3 Reasons Our Law Enforcement Should Learn Jiu-Jitsu

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flickr/creative commons: Presidio of Monterey

Have you ever watched one of those videos where a security guard gets mauled by a pedestrian? Have you ever watched one of the videos where police officers use extreme excessive force to restrain a civilian under arrest? I’m pretty sure we all have, and honestly it’s a disgrace. It’s seriously pitiful that our L.E(law enforcement) is in many times not trained to control a civilian without excessive force or the assistance of multiple officers. While many departments do use Jiu-Jitsu in their training program this simply isn’t enough. Our Security and L.E should be in Jiu-Jitsu for life. One such testament to this can be found in the new documentary “Jiu-Jitsu VS the World” when an officer describes how helpful simple Jiu-Jitsu was in one crazy incident he had.  Here are the top 3 reasons L.E should be training Jiu-Jitsu.

  • Jiu-Jitsu is a practical application, which does not have to be used with excessive force. If every officer learned Jiu-Jitsu their departments would have far less force complaints and officers would be much safer. Not only this but Jiu-Jitsu deals with what is in many ways the worst situation for an officer these days which is being on the ground (especially on their back).
  • Jiu-Jitsu keeps you healthy! We see so many officers these days whom are just completely out of shape. This is horrible; it’s no wonder they have to use so much force. This will not only help officers be more efficient in their job, but will also benefit their life and health. This will then save their department money on future medical bills as well.
  • Jiu-Jitsu is a stress killer. I am sure everyone can attest to the stress relieving benefits of Jiu-Jitsu. After a hard training session I always feel at ease and worry free. This would be very beneficial to our L.E because they in many ways have the most stressful job of all.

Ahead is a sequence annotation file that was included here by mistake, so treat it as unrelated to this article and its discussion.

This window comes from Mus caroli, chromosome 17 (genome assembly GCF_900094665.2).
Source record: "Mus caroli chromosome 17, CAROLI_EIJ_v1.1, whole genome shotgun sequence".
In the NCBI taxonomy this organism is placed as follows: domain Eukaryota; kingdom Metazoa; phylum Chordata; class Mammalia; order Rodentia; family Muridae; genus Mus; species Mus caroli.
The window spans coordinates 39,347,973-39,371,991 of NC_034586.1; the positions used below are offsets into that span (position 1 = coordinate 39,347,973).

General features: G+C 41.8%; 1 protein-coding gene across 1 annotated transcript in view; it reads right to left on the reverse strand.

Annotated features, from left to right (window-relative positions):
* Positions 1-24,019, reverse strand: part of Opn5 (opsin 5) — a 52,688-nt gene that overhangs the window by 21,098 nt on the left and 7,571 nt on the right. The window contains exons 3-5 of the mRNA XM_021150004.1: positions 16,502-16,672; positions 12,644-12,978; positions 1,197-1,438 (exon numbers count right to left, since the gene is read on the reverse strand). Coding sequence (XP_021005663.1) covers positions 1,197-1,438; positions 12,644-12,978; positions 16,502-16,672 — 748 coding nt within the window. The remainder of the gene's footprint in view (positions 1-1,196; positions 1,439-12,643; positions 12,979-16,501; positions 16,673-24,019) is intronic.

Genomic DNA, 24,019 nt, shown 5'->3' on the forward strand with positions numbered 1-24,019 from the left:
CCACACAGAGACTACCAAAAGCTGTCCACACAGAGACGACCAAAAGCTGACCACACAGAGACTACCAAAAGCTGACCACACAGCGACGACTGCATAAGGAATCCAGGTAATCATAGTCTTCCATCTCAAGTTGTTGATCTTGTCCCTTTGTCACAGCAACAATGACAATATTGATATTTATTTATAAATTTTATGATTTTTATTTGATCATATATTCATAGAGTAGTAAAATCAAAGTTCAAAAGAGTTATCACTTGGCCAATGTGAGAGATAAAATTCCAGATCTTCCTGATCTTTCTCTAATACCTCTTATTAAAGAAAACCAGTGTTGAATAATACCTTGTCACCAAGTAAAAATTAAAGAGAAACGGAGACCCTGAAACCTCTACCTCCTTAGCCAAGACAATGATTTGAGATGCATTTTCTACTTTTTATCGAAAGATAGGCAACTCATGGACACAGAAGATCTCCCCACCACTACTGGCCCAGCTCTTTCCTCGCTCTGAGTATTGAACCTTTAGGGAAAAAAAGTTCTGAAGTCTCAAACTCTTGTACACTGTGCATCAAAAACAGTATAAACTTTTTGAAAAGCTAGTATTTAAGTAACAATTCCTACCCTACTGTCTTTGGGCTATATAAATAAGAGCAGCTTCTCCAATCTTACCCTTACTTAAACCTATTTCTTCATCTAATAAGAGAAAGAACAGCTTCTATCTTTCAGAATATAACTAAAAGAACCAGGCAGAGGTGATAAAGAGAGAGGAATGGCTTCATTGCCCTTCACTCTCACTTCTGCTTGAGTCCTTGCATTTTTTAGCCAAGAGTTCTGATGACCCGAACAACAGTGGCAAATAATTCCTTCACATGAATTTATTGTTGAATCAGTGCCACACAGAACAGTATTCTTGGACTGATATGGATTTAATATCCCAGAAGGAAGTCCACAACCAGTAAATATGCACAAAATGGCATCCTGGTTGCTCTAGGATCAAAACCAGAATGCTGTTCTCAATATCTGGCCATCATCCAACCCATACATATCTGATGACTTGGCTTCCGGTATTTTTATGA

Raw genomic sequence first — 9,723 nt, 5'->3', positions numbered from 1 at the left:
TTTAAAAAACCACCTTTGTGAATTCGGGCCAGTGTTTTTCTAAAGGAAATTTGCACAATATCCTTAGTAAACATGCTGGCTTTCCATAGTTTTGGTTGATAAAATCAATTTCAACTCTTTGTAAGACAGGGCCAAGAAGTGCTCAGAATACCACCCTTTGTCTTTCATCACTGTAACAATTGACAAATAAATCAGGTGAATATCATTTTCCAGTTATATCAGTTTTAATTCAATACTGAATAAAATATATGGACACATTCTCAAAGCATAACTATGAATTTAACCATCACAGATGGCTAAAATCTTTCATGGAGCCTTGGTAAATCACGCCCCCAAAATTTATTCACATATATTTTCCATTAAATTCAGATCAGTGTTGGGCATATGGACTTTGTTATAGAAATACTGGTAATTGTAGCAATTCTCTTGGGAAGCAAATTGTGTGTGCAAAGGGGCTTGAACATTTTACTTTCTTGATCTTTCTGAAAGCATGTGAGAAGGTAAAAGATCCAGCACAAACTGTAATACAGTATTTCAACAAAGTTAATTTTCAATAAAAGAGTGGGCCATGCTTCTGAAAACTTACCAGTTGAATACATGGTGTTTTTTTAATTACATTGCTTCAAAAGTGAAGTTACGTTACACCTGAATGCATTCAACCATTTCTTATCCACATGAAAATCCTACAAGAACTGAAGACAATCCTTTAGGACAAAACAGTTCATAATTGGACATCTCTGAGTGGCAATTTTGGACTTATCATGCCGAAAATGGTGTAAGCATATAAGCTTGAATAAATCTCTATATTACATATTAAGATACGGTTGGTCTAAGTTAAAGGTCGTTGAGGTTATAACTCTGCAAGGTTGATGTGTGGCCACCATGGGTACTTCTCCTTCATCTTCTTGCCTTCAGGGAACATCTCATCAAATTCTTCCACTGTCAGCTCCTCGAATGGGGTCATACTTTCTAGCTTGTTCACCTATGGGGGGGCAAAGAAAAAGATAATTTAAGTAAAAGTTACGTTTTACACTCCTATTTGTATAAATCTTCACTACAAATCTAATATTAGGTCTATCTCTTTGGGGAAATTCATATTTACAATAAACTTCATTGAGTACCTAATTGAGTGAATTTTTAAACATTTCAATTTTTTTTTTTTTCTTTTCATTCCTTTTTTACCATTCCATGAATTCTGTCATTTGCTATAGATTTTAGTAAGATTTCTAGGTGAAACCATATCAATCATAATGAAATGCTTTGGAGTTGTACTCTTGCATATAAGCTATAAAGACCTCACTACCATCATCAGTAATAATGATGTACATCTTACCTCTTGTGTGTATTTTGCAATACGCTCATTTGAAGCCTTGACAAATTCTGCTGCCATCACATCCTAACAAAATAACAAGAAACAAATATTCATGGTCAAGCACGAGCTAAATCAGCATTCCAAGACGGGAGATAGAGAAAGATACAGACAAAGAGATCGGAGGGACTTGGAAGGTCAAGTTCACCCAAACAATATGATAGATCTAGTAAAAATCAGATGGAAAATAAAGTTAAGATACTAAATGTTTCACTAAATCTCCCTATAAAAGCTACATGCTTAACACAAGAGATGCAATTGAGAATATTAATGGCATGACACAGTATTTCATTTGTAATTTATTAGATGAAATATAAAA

While the benefits of Jiu-Jitsu are endless; these are what I felt were the top reasons L.E in particular would benefit from training? What do you think? What benefits do you think are important to our L.E?

12 COMMENTS

  1. I totally agree. The tough part for much LE is finding a place where they can train more self defense style BJJ instead of sport based. I love sport BJJ but it does have some techniques with push the self defense minded away

  2. As an LEO who trains in BJJ I was excited to read this article. Boy was I disappointed. Generally we can benefit from BJJ both in self defense and general health. But what I took away from this is the author views our officers as out of shape slobs who often use excessive force. This is simply not true. I suppose the media contributes to this but is it too much to ask the author to gather stats prior to publication? While I agree that we would benefit from training I feel the article falls well short of what it could have been.

    • I don’t View law enforcement negativity in fact I have many LE friends and am working on getting on with a department myself. Blogs are not about stats, I know that police are not out there beating citizens all the time (rarely in fact). However these days LE has a very negative reputation and this article was written not specifically for LE, it was written for the public. This articles only goal was to make the point that if all officers were better prepared then the rare, but publicized instances of police brutality would fade. Thanks For the input though I always appreciate feedback.

  3. The author is an idiot, mocking the tactics & health of police is no way motivating. Just another uneducated person spewing their opinions.

    • Actually I am not an Idiot at all. I am someone who works is security and is in the Process of becoming a police officer. I actually had many officers write in stating how truthful the article was and how helpful Jiu Jitsu has been to them. I even had some training coordinators for police departments write in and am planning to write a squeal article.Sound like you were just a bit to sensitive to some of the realities.